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Second Year (2007) Program

Photo of tellers and others listening

Children at the Well;

Learning to Draw from Faith Traditions

Through Story


Interfaith Youth Storytelling
A project of the
Interfaith Story Circle
of the Tri-City Area

Sunday, March 25, 2007, 3 PM
Niskayuna Reformed Church
3041 Troy-Schenectady Road


All stories are true. Some of them actually happened.   (Megan McKenna)


Children at the Well

Welcome                                                                Marni Gillard, storycoach


Ben Russell (age 14, grade 9, Congregation Beth Shalom) “The Contest”, written by Gary Binder, in the ‘Chelm’ tradition

Alie Gillespie (age 14, grade 9, Notre Dame-Bishop Gibbons School) “The Sower and the Seed”, from the Christian Bible; modernized by the teller

Raj Ishmael, (age 13, grade 9, Schenectady Hindu Temple) Shantanu”, from the Mahabharata

John Lyden (age 15, grade 9) “The Saint and God's Creatures”, Celtic Fairy Tales for Children

Khalafala Osman (age 12, grade 7, An Nur Islamic School) “The Buried Treasure”, a Sufi tale, adapted by Elisa Davy Pearmain in Doorways to the Soul

Amanda Kellawon (age 12, grade 6, Schenectady Hindu Temple) “The Blind Men and the Elephant”, an Indian folktale retold by William White in Speaking in Stories

Tim Everhardt (age 14, grade 8, Notre Dame-Bishop Gibbons School),”Sermon to the Birds” and “The Honest Disciple”, from The Children's Book of Virtues by William Bennet

Sarah Ali (age 13, grade 8, An Nur School) Three Nasrudin Tales; “The Perfect Woman”, ”A Donkey Tale”, “The Moon and the Well”

Photo of listeners smiling Photo of tellers and listeners smiling

◊ Intermission ◊

◊ the remainder of our event will take place in the Fellowship Hall ◊

Welcome back                                                        Mary Murphy, storycoach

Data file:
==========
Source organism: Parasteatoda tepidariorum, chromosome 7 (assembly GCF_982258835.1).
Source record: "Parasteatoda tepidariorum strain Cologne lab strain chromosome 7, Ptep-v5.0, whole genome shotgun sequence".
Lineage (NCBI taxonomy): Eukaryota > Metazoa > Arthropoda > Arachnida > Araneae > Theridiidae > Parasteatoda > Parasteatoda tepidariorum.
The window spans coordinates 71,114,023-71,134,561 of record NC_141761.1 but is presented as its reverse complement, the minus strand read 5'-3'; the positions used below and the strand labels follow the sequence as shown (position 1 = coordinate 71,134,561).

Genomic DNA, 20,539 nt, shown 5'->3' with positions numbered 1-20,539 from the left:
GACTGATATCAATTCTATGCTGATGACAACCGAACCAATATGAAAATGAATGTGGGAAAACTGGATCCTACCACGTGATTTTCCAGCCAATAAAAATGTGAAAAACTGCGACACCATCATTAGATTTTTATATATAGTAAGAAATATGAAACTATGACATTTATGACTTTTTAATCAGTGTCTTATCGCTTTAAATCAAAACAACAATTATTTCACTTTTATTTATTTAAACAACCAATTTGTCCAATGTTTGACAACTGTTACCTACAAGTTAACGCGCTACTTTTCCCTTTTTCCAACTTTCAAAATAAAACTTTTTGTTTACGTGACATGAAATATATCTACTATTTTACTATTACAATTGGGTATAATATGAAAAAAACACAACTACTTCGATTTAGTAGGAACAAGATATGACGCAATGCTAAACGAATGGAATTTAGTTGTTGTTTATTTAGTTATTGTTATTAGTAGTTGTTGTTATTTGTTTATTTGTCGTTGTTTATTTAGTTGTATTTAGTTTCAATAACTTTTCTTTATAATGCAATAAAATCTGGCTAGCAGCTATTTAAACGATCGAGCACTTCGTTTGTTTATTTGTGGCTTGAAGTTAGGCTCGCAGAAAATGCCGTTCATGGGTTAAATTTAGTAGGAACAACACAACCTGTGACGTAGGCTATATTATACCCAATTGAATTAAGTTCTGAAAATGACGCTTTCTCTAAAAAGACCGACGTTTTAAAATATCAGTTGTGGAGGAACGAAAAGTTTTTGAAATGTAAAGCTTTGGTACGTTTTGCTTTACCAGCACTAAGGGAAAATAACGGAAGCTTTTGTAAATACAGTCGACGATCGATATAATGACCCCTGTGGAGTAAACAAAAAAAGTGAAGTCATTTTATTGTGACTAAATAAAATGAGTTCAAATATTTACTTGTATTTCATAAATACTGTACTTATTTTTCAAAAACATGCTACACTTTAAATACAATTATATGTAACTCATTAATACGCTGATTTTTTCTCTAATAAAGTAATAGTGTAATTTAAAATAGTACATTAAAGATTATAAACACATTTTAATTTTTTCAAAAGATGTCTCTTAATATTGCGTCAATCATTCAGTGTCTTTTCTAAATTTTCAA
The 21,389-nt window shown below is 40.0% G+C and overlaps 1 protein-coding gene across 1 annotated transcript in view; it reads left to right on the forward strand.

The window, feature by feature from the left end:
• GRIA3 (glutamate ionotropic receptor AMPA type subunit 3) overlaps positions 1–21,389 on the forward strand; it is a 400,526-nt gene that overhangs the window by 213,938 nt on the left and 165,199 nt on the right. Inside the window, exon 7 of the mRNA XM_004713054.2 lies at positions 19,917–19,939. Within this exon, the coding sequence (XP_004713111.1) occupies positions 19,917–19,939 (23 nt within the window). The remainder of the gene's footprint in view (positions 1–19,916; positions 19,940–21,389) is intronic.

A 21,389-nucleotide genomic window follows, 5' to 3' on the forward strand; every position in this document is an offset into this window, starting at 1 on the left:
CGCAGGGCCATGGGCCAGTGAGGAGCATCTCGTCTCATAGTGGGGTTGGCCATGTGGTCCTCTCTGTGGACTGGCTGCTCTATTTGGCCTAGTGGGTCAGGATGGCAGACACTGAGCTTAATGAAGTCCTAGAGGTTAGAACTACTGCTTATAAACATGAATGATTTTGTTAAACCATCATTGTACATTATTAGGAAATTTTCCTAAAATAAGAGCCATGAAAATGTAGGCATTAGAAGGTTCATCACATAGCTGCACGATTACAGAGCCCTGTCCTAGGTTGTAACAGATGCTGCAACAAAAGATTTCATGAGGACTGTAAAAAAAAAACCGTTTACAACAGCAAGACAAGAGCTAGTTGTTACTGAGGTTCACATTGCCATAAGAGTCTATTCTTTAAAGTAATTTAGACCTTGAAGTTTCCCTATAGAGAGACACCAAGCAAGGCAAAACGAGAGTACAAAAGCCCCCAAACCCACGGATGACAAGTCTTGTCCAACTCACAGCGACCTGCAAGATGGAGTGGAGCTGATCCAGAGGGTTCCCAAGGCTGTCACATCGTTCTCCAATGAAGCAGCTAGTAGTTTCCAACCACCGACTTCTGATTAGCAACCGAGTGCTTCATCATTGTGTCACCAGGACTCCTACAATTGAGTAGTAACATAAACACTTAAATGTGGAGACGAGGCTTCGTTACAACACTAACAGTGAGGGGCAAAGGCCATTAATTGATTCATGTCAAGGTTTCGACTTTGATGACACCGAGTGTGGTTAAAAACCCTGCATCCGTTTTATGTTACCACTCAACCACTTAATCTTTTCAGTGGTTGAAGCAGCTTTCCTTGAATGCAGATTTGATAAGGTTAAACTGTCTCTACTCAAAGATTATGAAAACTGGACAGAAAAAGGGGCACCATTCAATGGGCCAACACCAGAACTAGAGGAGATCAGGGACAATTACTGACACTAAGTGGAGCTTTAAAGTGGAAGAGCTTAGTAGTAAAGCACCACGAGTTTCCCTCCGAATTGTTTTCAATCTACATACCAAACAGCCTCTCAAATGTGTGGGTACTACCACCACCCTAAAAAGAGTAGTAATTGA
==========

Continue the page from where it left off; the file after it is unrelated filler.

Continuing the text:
Adah Hetko (age 15, grade 10, Congregation Beth Shalom) “The Ruby Serpent”, a Middle Eastern folktale attributed to King Solomon, retold by Ellen Frankel in The Jewish Spirit.

Mozzan Hassan (age 13, grade 8, The Muslim Community of Troy) “The Unlucky Man”, from The Islamic Year: Surahs, Stories and Celebrations. Noorah Al-Gailani and Chris Smith

Eli O’Brien (age 13, grade 8, Maimonides Hebrew Day School) A Chasidic Story of Lubovitch

Nimi Jayaraman (age 15, grade 10, The Hindu Temple Society of The Capital District) “The Goddess Kali”, from the Markandeya Purana

Nechama O’Brien (age 11, grade 6, Maimonides Hebrew Day School) “Three Pieces of Advice”, from Hamikra’a Sheli by Dr. Shahar Yonay and Dr. Rina Yonay

Davindra Kellawon (age 14, grade 9, Schenectady Hindu Temple) “King Prahalad”

Eman Hassan (age 11, grade 6, The Muslim Community of Troy) “One Thousand and One Nights”, the frame tale of a collection of stories from Ancient Persia, retold by students from Abu Dhabi Women’s College, UAE

Ilyssa Simsek (age 13, grade 7, Congregation B’nai Shalom) “It Could Always be Worse”, a Jewish folktale from Eastern Europe

Today’s storytellers were coached by Marni Gillard and Mary Murphy


c A Song with Paul Strausman d


Closing Remarks                                                     Gert Johnson, co-director


Photo of pot-luck supper  


Ø      Hors-d’oeuvres, and Human Treasure Hunt

Ø      Dinner with informal story sharing at table


Storytelling is a way for people to find common connections. Who can think of a better way to transform the future than by building bridges within the next generation? 

(Br. Muhammad Kabir)




The Children at the Well project

is a winner of the 2006 Brimstone Award

from the National Storytelling Network

“The Children at the Well program is surely a powerful vehicle to promote global understanding with a local grounding.“ 

Ruth Pelham





Today’s event is dedicated to the memory of Linda A. Baker



This program assembled by Paula Weiss, project co-director


Story-sharing is a giant step on the path to making peace. (anon.)

It is the shared stories that are breaking down the barriers and building community among us.